Random Acts of Kindness

Diana Cantello, a Gramercy, Louisiana resident whose home was not damaged by Hurricane Katrina, performed a random act of kindness when she picked up Dmitri Kachkov and his family from the truck stop where they were staying as refugees from the storm. In addition to simply housing the family, Cantello helped Kachkov's mother celebrate her 69th birthday by baking her a cake and giving her small presents. "My mother never expected such kindness, especially during this disaster," Kachkov told Reuters.

Returning the Favor

New York Mayor Michael Bloomberg said that his city is all too familiar with living through a crisis. Accordingly, New York City firefighters and policemen are being dispatched to New Orleans to lend their expertise and support to a part of the country that supported New York four years ago in their hour of need.

Schilling Pitches In

Curt Schilling, the Red Sox star pitcher, has volunteered to house a family of 9 for one year. At first arranging anonymously for the Fields family, who lost their home in New Orleans during Katrina, to travel to Boston, Schilling and his wife met up with the family in Atlanta. "When we realized how many people had nowhere to go, we didn't just want to make a donation," Shonda Schilling told The Boston Globe. "We decided we wanted to bring an entire family here and put them up."

Lift Every Voice and Sing

As help finally began to arrive in New Orleans over the weekend, the weight of the trauma began to set in for many evacuees at the Convention Center. But city resident Anita Roach, instead of joining in the weeping, stood among the others and began to lead them in gospel songs of praise and gratitude. The New Orleans Times-Picayune described her as "a beacon of beauty and strength against a backdrop of death and despair."

A Boy and His Dog

Stories like this one, about a young boy whose dog Snowball was ripped from his arms as he boarded a bus to safety, have captured the attention of animal lovers and advocates nationwide. A website has been established, KatrinaFoundPets.com, in the ongoing search for Snowball. The site also hopes to reunite survivors with pets collected by police, and to match pets with foster "parents" in the wake of the storm.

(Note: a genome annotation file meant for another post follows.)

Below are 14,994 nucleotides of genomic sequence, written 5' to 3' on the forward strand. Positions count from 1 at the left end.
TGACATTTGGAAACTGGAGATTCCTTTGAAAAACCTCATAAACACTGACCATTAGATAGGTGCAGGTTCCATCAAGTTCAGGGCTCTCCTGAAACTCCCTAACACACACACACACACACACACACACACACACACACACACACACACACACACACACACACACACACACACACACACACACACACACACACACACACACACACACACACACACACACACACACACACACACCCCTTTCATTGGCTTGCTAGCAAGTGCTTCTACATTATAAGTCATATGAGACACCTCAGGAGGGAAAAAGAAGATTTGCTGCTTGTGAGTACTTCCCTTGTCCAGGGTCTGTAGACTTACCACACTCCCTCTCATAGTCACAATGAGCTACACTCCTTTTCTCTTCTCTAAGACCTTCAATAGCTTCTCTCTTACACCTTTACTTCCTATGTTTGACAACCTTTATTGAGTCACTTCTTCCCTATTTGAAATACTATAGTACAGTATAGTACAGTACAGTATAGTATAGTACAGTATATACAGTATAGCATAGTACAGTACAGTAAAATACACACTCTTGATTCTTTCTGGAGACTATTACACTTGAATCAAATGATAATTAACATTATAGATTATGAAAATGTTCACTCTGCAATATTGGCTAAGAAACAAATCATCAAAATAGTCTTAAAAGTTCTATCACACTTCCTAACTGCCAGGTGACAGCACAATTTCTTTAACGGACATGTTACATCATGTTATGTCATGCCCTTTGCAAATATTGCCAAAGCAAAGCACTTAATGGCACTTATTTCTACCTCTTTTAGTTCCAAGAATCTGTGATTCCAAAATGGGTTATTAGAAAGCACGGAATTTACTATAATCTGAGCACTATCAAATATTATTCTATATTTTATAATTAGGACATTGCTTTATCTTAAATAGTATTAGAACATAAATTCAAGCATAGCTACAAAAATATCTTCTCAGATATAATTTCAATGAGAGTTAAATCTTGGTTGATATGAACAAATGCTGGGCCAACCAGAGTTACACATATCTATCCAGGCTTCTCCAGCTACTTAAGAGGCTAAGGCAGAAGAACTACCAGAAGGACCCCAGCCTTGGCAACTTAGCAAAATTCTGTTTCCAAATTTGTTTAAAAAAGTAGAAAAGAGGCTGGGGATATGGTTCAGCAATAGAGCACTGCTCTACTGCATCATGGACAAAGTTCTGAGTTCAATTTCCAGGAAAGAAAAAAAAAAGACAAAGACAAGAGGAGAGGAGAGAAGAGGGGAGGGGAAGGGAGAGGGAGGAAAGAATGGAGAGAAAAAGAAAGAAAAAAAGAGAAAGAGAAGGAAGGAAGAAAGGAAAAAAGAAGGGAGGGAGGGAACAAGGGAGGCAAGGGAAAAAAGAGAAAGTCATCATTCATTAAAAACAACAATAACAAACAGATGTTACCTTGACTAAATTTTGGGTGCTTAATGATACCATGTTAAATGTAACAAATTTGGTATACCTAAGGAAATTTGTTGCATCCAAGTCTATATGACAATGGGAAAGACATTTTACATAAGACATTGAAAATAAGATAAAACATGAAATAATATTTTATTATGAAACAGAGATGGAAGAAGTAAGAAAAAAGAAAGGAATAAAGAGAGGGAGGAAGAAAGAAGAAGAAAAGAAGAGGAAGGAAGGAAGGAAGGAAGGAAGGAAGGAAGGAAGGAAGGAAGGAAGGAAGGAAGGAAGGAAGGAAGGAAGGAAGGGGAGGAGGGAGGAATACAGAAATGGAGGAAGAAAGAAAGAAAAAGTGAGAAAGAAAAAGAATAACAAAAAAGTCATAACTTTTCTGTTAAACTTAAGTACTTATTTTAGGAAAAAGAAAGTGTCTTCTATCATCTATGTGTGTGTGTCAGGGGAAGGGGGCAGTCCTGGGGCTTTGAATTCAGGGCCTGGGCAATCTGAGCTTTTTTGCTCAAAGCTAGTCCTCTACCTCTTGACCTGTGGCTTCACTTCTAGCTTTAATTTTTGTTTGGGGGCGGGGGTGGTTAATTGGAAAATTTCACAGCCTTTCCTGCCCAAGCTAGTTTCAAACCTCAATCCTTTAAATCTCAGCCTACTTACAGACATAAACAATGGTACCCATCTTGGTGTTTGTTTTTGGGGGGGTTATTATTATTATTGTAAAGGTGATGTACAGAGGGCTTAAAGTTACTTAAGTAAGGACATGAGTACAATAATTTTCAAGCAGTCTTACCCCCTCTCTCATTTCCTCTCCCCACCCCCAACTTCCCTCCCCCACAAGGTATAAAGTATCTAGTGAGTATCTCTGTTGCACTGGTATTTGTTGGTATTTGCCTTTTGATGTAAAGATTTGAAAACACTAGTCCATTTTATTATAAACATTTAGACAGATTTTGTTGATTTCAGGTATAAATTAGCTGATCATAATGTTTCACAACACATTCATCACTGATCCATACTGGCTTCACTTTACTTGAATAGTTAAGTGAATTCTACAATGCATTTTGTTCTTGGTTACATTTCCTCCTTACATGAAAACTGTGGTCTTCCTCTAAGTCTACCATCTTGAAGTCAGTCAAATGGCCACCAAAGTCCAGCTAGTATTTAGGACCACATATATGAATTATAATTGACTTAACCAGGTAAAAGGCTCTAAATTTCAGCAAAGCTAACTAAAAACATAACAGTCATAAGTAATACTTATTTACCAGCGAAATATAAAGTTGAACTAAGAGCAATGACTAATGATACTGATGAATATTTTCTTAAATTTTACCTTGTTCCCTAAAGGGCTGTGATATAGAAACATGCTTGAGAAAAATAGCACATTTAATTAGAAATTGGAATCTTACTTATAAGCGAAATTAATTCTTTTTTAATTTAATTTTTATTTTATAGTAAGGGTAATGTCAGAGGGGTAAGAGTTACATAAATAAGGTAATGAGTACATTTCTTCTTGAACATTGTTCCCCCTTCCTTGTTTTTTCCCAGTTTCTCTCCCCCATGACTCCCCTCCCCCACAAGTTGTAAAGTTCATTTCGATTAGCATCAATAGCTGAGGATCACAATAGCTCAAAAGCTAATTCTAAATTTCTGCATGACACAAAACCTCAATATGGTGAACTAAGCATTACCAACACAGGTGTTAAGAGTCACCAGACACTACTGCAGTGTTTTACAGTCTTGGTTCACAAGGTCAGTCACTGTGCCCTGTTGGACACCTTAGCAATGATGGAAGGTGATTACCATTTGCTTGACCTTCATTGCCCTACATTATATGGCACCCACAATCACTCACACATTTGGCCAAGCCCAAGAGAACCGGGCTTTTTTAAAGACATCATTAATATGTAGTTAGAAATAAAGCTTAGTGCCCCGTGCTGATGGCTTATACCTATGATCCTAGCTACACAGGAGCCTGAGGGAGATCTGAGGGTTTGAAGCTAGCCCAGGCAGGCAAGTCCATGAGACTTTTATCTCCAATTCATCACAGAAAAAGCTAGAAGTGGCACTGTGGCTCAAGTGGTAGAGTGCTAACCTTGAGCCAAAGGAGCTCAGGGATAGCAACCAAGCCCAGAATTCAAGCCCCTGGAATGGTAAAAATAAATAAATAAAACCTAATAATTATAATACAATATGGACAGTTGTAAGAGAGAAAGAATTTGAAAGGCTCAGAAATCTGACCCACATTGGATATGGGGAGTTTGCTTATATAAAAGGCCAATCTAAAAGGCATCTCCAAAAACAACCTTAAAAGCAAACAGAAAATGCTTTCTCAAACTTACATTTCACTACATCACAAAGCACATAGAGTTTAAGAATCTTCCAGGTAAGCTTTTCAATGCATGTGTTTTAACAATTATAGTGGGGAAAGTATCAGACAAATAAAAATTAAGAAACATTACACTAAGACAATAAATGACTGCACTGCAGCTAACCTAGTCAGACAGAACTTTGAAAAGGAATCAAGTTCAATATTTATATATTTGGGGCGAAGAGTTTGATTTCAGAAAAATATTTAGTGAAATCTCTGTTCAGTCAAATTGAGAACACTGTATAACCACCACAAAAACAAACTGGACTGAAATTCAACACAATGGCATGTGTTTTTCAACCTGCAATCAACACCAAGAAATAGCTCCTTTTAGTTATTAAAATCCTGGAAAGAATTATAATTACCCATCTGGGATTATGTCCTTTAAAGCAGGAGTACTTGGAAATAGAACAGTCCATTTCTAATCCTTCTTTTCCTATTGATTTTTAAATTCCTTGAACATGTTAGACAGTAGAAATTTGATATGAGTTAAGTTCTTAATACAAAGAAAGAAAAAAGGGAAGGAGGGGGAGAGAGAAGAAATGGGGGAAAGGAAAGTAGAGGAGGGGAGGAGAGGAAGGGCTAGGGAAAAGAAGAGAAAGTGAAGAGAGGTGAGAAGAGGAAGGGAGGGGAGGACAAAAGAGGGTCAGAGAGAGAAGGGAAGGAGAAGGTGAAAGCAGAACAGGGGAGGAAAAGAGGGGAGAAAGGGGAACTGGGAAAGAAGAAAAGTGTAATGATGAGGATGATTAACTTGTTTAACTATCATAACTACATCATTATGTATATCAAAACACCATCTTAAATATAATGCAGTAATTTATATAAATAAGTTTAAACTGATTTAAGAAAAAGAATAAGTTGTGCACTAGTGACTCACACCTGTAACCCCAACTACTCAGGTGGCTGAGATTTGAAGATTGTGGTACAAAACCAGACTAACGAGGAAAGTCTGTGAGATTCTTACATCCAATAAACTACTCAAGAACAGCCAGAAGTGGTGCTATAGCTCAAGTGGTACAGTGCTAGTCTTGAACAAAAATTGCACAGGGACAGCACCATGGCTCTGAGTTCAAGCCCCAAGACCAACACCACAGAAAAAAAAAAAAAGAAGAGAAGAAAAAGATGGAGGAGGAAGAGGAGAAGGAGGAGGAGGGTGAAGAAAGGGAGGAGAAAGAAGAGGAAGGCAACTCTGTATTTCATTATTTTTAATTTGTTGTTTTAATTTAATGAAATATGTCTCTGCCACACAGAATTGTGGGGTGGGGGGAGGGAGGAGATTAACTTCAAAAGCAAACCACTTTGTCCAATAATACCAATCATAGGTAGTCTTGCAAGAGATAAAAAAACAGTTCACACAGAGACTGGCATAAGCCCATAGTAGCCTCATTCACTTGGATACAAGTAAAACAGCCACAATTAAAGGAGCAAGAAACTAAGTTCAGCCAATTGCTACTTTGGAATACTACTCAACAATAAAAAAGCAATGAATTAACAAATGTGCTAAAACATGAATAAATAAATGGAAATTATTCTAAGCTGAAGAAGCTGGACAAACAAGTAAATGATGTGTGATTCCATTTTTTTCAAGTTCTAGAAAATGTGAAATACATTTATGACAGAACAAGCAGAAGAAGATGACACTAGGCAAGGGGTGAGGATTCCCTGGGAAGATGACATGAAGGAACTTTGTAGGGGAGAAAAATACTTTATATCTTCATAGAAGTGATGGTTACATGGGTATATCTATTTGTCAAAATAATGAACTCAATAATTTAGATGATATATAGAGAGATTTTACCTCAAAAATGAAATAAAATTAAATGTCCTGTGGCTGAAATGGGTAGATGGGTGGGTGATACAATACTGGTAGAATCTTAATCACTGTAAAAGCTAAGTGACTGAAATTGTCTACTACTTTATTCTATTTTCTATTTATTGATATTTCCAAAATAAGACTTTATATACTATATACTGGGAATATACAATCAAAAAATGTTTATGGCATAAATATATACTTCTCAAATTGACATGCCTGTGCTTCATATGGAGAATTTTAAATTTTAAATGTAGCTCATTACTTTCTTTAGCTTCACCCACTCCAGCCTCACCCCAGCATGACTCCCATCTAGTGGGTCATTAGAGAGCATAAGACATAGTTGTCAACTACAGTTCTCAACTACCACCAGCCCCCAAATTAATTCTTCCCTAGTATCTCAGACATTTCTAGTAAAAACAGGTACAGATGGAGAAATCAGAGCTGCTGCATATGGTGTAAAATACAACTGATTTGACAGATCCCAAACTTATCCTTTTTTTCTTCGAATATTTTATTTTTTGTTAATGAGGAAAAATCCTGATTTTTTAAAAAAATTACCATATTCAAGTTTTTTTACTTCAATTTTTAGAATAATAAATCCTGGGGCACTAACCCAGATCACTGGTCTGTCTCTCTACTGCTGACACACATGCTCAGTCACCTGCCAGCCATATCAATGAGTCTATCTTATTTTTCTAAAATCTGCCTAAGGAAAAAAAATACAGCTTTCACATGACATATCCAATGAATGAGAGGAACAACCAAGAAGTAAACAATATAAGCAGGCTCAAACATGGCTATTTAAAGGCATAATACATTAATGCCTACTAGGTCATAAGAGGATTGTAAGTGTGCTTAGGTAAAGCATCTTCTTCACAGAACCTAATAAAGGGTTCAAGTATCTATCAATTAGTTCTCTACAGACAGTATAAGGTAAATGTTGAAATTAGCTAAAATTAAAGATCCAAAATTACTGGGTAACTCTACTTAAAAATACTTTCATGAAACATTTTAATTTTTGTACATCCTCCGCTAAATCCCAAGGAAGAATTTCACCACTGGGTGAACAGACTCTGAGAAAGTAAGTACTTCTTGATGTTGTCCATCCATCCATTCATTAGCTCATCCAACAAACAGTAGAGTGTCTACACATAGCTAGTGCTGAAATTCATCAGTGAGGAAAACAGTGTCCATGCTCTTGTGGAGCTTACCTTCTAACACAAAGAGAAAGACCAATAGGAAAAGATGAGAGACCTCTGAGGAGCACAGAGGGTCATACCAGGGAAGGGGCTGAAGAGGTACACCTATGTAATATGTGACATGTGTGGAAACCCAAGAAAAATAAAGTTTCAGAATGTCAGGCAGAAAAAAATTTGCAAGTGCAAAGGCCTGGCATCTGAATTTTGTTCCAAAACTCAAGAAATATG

Organizing the Good Will

Many websites, including craigslist.org and others, have provided venues for people of good will to offer to house those displaced by the storm. A new website, KatrinaHome.com is attempting to streamline these offers into one place. With over 500 homes offering space to over 2,100 people so far, the website also provides tips for refugees on how to safely choose a place to stay, and for hosts on safely welcoming refugees into their homes.

Praying Under the Trees

St. Clare Parish in Waveland, MS will be holding Mass this Sunday, but not in the parish building, which was destroyed by Hurricane Katrina. Instead, reports Catholics for Faithful Citizenship, the congregation will gather under the trees for religious services. The organization is providing an online resource for Catholics affected by the storm to find each other, share resources, and worship.

Defraying the Costs

Among the many costs of Hurricane Katrina is the inability of many families to make timely bill payments while struggling to rebuild their lives. Accordingly, Ford Motor Credit Company is offering up to two payment deferrals for storm-affected customers who have financed vehicles with Ford. Additionally, Fannie Mae is offering a mortgage relief program for those who are facing hardship because of the storm.